More litigation plagues the EDA industry


Add and (BDA) to the list of EDA litigants that will be making more lawyers wealthy in Silicon Valley.

First, Synopsys filed suit against Mentor Graphics in September last year, in an attempt to clear their path to an acquisition of Emulation and Verification Engineering (EVE), producer of the ZeBu ASIC emulator systems. Then, in February, Tela Innovations decided to take on the smartphone industry – as a proxy for Qualcomm’s Snapdragon processor – in a set of patent infringement lawsuits and a complaint with the U.S. International Trade Commission.

Compared to those two cases, the Cadence complaint appears to be pretty clear cut.  It’s ironic that the subject of this lawsuit, the Cadence’s Connections program, was originally created by Cadence to settle a complaint against them by the Federal Trade Commission. (For more on this, see my article on the Top-10 Developments in the History of EDA in the upcoming 2013 EDA Digest Resource Guide).

On April 3, Cadence filed a lawsuit against BDA, and 25 yet to be named BDA customers, for violating the terms of the Cadence Connections program. Cadence alleges that BDA circumvented their requirement for use of a Cadence Oasis license in all interfaces between 3rd party simulators and Virtuoso.

I am quite familiar with this requirement from my past experience as Product Marketing Manager for Nassda’s (and later Synopsys’) HSIM simulator.  Before Cadence imposed this requirement, 3rd party developers had multiple alternatives for interfacing their simulator to the Cadence environment, depending on the level of integration required. Since Virtuoso is far and away the EDA industry leader for schematic-driven transistor-level IC design, no -based simulator vendor has a chance at survival without such an interface.  Without it, there is no cross-probing from schematic to waveform display, and no direct netlisting from schematics for simulation.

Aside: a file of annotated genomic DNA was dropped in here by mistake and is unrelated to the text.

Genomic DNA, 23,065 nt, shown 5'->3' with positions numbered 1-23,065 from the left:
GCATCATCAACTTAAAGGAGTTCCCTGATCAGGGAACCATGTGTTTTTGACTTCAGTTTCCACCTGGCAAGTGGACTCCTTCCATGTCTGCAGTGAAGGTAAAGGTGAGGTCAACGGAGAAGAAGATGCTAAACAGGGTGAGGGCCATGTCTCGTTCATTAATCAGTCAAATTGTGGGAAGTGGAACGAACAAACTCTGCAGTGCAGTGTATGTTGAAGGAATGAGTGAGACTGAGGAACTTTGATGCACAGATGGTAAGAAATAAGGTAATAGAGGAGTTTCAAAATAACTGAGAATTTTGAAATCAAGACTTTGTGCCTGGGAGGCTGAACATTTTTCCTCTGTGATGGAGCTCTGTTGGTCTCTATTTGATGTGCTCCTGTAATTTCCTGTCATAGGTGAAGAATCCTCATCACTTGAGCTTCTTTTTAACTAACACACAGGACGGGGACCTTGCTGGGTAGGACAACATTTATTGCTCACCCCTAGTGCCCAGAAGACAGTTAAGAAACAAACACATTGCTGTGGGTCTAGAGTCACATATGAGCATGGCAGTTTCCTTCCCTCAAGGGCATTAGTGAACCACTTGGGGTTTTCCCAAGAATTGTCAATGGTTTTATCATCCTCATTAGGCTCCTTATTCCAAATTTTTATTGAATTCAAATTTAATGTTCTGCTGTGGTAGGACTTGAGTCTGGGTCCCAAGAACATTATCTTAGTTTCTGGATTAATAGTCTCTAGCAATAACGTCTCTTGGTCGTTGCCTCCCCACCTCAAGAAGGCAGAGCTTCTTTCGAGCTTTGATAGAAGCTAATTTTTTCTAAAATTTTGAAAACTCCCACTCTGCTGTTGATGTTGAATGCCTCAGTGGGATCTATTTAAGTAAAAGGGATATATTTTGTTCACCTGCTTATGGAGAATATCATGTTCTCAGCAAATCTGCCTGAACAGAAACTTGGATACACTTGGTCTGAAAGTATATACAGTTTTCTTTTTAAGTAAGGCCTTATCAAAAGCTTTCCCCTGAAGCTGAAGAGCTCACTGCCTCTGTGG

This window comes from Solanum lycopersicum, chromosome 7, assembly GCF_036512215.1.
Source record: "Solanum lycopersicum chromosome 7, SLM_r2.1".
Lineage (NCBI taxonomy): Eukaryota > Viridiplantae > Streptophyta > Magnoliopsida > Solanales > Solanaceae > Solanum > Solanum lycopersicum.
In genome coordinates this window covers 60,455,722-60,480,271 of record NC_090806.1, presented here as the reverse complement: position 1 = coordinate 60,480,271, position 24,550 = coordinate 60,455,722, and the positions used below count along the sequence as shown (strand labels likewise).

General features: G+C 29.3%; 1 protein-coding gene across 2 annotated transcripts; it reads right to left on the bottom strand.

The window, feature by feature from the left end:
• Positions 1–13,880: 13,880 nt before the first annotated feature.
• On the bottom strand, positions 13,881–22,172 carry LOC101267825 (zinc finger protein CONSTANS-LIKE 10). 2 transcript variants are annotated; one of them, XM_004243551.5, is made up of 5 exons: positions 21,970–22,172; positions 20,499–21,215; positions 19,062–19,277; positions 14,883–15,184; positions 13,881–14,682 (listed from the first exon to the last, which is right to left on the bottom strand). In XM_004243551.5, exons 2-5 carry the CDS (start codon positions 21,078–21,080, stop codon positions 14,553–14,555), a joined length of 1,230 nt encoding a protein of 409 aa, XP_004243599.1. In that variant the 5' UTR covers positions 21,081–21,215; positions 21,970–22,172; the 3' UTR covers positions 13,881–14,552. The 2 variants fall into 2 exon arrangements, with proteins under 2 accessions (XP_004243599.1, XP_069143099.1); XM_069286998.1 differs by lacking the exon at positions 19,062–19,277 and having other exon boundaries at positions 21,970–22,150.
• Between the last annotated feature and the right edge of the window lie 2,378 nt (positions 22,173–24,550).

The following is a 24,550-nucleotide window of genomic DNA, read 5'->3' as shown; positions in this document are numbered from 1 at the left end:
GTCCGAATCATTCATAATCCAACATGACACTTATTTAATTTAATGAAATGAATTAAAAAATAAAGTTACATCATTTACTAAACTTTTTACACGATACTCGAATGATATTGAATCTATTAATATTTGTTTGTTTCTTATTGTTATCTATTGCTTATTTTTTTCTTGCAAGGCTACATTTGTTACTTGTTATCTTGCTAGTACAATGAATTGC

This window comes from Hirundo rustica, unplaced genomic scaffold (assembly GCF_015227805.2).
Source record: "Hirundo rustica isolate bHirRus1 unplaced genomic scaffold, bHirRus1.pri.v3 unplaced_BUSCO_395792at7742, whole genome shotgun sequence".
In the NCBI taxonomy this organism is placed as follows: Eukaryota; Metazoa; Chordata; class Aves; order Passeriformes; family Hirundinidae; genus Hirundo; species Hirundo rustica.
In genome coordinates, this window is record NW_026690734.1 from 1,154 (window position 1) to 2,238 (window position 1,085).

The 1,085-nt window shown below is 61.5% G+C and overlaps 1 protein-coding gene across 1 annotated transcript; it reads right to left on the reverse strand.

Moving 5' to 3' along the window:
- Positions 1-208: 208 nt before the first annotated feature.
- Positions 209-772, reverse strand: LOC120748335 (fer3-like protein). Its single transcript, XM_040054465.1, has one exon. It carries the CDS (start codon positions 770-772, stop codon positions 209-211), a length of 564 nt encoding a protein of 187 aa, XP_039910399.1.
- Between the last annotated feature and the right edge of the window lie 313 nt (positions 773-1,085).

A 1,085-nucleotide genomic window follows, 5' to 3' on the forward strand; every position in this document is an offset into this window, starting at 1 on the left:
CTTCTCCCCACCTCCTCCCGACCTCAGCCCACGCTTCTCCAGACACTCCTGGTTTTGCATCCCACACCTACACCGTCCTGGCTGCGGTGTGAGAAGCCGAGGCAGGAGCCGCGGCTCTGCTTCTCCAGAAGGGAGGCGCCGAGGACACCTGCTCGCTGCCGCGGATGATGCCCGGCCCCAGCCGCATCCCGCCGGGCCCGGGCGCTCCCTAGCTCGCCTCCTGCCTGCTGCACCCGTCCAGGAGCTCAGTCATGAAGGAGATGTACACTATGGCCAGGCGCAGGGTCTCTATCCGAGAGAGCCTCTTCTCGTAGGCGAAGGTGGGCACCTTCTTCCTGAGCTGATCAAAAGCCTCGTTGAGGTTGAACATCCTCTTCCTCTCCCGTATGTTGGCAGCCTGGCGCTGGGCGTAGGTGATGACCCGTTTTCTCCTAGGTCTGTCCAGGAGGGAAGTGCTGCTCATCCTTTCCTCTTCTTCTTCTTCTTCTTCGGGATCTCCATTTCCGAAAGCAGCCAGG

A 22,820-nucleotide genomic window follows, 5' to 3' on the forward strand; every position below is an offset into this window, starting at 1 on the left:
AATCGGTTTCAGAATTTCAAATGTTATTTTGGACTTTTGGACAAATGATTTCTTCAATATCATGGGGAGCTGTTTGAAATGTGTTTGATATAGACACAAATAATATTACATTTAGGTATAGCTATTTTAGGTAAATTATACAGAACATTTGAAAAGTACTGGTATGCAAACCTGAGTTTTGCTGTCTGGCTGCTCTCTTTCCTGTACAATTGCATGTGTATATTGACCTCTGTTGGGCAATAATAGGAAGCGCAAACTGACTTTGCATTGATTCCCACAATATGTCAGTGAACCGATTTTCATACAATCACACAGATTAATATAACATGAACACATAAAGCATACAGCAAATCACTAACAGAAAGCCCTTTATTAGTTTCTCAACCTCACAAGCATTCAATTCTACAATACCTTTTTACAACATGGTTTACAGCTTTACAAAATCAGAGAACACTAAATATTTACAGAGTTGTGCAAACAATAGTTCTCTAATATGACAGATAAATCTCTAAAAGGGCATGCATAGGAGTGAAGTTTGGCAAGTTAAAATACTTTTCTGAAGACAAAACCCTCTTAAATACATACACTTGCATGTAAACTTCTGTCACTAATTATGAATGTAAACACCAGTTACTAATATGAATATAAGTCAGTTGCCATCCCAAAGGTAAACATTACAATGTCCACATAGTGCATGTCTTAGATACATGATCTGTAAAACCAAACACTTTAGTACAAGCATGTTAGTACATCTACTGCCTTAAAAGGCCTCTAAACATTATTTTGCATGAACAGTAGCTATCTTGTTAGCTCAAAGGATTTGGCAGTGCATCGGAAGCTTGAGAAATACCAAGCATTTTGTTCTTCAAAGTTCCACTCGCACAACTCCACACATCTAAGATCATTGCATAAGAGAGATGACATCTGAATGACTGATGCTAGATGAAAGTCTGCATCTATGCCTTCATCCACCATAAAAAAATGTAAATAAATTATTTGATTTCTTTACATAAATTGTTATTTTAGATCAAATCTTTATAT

While keeping within the letter of the FTC settlement that established the Connections program, by imposing the Oasis requirement Cadence gets a piece of the action, and can better track 3rd party usage. Customers must pay the additional price for every non-Cadence simulator that they use. According to the Cadence complaint, BDA found a way to save customers this additional expense.

In fact, the Q4 2010 BDA Installation Guide at page 15 states: “The OASIS Integration is deprecated. BDA strongly discourages users from choosing this Method.” (source: vs Berkeley Design Automation, Case3:13-cv-01539-JCS)

If true, this spells big trouble for BDA as they search for a liquidation event. BDA has employed Oasis experts that they hired away from Cadence, so they had sufficient knowledge about how the interface works.  From its start, BDA has been an unwelcome competitor to Cadence’s Spectre-RF tool, and then to Cadence’s Ultrasim. Other EDA vendors have had difficulty competing in the the speed-accuracy window that BDA targeted, between pure SPICE simulators and more efficient but less accurate Fast-SPICE engines.  If a jury agrees, Cadence could choose to shut BDA out of their environment. Just as damaging would be  a temporary cease-and-desist order while the case drags its way through court.